On Friday I received the page proofs for my newest book, Foundations of Atlantis, Ancient Astronauts and Other Alternative Pasts, my collection of primary source texts used by fringe historians to support everything from the ancient astronaut theory to hyperdiffusionism. Each entry in the book contains a header with data about the text—its source citation, its original language, etc. Each concludes with the translation’s original publication information and my commentary on the text. To be entirely honest, I’m not sure what I think of the page proofs. I had hoped that the publisher would have used typography to clearly distinguish between the body text and the header and commentary. Instead, it’s all the same typeface and the same size, and they cut out even the skipped space between sections that I had in my manuscript. While the result isn’t exactly unclear, it’s not as visually clear as I would have liked. It’s the fault of eBooks. Because eBooks can’t do complex formatting, publishers are increasingly unwilling to have two separate formats for the print and electronic edition. As a result, the printed book is more or less the eBook on paper, and I think something is lost when the art of information design has to submit imperatives of eBooks.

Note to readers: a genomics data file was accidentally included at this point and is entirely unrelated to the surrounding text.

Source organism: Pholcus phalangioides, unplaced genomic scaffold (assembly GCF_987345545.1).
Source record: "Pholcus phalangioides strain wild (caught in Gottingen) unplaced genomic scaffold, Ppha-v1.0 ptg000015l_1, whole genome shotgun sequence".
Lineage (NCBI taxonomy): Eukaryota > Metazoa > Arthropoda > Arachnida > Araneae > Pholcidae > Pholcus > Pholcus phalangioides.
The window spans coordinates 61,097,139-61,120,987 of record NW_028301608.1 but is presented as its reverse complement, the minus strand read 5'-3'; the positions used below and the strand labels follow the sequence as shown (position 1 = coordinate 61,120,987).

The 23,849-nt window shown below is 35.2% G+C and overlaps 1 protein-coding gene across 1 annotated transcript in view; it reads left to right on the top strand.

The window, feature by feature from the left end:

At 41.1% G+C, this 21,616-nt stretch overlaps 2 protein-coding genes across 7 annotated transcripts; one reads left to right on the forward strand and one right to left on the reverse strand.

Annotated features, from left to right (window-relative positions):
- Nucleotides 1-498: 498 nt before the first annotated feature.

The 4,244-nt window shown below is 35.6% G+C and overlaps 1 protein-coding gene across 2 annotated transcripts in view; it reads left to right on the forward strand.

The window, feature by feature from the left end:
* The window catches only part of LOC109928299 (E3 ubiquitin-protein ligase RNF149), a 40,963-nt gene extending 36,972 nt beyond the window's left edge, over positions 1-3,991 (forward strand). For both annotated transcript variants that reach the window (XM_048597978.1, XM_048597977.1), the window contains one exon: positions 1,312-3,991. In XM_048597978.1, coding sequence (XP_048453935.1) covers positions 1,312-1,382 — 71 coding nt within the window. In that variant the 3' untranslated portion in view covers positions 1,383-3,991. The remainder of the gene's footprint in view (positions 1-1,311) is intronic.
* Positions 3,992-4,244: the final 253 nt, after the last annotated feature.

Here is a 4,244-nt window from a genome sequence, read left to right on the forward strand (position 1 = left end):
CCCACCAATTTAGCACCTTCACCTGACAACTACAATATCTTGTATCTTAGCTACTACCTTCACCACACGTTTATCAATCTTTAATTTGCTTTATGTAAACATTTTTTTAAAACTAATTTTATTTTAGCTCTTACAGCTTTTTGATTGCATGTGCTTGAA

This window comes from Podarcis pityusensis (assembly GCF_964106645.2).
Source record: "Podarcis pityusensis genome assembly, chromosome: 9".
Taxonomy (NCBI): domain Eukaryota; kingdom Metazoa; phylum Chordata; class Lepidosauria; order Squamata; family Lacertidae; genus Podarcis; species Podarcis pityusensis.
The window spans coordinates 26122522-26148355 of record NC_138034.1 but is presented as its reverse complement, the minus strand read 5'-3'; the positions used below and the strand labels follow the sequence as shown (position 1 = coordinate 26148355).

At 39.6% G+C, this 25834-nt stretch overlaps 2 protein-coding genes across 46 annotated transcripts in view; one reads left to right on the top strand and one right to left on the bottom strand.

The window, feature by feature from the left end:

Speaking of ancient texts, here is a weird bit of copying and pasting that has occurred over the past few decades. In 1971 ex-spy, journalist, and pseudo-history author Peter Tompkins wrote the following line in his book Secrets of the Great Pyramid:
The famous traveler ibn-Batuta, writing 730 years after the Hegira, says that Hermes Trismegistos (the Hebrew Enoch), “having ascertained from the appearance of the stars that the deluge would take place, built the pyramids to contain books of science and knowledge and other matters worth preserving from oblivion and ruin.”
Ibn Battuta was a fourteenth century traveler, and his reference to the pyramids was neither the oldest nor the most developed in Arabic literature. The oldest version is probably that of Abu Maʿshar al-Balkhi in The Thousands in the ninth century, though it does not survive except in later quotation.